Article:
A bid to improve traffic safety at the intersection of Ashton and Grafton avenues might be over after San Francisco's transportation department made a streetscape change last week.
“Hopefully it will give us enough visibility to enter the intersection safely,” Gene Michalak said. “Hopefully it will provide the safety we have been looking for.”
Michalak lives near the intersection. He said near-miss collisions happen regularly. In 2021, there was a four-car pile up. Along with neighbors, he has been calling for the San Francisco Municipal Transportation Agency to make it safer for years by restoring a four-way stop.
Officials conducted an evaluation under state and federal guidelines and determined there was not enough vehicle or pedestrian traffic, visibility issues or past collisions to install stop signs.
“Installation of additional traffic control devices where they are not warranted can result in poor compliance and weakens their authority,” Eddie Tsui, a senior engineer with the street division told neighbors in a letter.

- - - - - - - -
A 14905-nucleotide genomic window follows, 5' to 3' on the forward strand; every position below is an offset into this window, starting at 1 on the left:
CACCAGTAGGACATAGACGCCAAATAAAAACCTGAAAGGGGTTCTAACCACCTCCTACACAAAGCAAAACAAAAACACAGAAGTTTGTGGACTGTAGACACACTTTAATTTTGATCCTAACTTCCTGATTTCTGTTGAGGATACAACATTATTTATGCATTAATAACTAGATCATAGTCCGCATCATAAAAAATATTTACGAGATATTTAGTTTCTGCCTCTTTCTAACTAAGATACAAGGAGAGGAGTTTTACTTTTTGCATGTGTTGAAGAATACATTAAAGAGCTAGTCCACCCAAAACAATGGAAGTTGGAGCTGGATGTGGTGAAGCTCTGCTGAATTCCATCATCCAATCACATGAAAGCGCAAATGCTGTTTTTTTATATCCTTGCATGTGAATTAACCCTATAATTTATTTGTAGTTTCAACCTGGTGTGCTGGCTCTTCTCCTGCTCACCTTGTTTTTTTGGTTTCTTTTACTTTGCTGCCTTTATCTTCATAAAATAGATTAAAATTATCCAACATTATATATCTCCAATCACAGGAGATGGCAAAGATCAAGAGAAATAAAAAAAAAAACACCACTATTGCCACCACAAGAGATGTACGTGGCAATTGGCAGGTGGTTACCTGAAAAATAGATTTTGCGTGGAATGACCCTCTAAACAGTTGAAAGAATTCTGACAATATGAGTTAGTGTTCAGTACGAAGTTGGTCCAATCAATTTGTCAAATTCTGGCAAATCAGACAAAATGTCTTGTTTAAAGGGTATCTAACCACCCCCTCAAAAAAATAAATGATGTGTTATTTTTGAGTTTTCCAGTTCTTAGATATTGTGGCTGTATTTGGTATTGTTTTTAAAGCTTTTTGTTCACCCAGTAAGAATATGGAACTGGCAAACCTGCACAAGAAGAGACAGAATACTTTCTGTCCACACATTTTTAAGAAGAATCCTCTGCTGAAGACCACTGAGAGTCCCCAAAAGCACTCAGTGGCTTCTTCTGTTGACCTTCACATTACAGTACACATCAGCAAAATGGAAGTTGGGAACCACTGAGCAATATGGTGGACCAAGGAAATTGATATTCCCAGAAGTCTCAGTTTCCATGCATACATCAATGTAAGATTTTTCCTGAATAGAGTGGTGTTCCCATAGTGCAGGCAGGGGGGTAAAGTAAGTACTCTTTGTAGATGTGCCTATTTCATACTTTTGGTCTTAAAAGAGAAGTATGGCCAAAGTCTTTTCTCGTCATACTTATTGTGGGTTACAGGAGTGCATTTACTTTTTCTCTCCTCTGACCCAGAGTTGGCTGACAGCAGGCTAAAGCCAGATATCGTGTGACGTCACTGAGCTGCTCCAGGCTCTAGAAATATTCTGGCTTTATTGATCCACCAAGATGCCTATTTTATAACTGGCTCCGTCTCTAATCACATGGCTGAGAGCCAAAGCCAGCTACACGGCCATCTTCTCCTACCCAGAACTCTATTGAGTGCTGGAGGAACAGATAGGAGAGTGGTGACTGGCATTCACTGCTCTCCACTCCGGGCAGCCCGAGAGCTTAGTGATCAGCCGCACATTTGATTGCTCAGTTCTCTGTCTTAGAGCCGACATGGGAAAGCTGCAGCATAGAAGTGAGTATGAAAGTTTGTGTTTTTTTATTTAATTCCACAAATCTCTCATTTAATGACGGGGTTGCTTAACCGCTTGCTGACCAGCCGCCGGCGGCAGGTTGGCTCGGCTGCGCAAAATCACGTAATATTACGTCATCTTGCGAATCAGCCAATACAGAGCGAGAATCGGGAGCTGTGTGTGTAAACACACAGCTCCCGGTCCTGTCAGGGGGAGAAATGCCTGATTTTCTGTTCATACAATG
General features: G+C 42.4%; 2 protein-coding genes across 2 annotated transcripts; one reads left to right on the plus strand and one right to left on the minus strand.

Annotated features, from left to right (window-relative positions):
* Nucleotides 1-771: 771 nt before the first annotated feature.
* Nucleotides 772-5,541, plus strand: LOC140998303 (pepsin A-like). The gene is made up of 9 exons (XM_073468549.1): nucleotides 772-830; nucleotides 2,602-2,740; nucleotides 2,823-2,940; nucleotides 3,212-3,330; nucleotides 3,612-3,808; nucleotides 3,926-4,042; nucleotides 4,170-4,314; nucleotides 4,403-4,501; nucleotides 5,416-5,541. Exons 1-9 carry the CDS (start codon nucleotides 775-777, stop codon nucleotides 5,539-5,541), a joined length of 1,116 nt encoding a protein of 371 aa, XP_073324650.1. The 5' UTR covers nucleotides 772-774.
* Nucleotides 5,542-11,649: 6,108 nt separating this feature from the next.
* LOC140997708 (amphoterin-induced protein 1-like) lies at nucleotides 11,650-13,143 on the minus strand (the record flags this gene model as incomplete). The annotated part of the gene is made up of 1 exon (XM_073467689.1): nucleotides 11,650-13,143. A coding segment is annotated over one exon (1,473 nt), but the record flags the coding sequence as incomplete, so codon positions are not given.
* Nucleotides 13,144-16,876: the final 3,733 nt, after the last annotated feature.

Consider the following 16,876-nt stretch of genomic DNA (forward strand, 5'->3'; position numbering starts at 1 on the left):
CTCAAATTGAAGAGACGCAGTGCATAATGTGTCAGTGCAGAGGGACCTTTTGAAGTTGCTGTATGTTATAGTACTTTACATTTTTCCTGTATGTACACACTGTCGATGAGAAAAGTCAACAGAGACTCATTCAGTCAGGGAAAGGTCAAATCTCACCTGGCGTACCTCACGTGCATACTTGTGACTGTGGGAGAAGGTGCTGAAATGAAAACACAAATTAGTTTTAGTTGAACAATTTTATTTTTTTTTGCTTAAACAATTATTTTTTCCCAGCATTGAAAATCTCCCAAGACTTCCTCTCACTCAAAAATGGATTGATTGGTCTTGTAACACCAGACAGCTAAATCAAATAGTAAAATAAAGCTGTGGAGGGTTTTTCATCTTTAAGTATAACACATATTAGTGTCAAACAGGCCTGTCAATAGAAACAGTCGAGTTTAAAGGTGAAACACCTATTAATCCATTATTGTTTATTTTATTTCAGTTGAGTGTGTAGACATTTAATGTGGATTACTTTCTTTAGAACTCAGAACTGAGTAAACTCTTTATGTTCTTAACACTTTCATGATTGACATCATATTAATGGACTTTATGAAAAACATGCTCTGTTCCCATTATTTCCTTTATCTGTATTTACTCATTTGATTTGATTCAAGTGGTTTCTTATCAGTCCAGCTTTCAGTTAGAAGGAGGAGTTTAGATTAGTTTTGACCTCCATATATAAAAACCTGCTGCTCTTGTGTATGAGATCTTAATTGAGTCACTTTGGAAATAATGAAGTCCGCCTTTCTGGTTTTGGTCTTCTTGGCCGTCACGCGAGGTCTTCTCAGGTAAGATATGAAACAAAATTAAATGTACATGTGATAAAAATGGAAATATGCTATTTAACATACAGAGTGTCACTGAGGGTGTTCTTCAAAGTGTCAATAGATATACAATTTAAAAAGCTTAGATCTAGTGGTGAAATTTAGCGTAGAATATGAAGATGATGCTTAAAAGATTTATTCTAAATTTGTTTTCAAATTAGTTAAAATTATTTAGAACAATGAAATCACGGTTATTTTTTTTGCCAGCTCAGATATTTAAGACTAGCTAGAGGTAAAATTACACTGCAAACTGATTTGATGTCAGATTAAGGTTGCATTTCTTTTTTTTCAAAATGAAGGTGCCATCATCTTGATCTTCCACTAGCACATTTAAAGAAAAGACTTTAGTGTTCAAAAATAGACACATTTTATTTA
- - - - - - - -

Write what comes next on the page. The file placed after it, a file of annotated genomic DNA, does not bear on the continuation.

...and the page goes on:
However, city crews painted the red stripe on the south east corners of Ashton and Grafton avenues on Thursday, May 18.
The intersection has “cross traffic does not stop” signs facing both northbound and southbound traffic on Ashton Avenue.
A factor against putting in stop signs is the 29 Sunset which runs along Grafton Avenue.
“While the effect of one additional stop sign may have only a small impact on delay, the cumulative effect of additional stop signs at other intersections can degrade Muni service,” Tsui said. “The city's transit first policy requires that we pay particular attention to Muni's service requirements, especially when an intersection operates relatively safely.”
The new 10-foot red zone sets parked vehicles further back from the intersection to improve visibility for pedestrians and motorists crossing Grafton Avenue.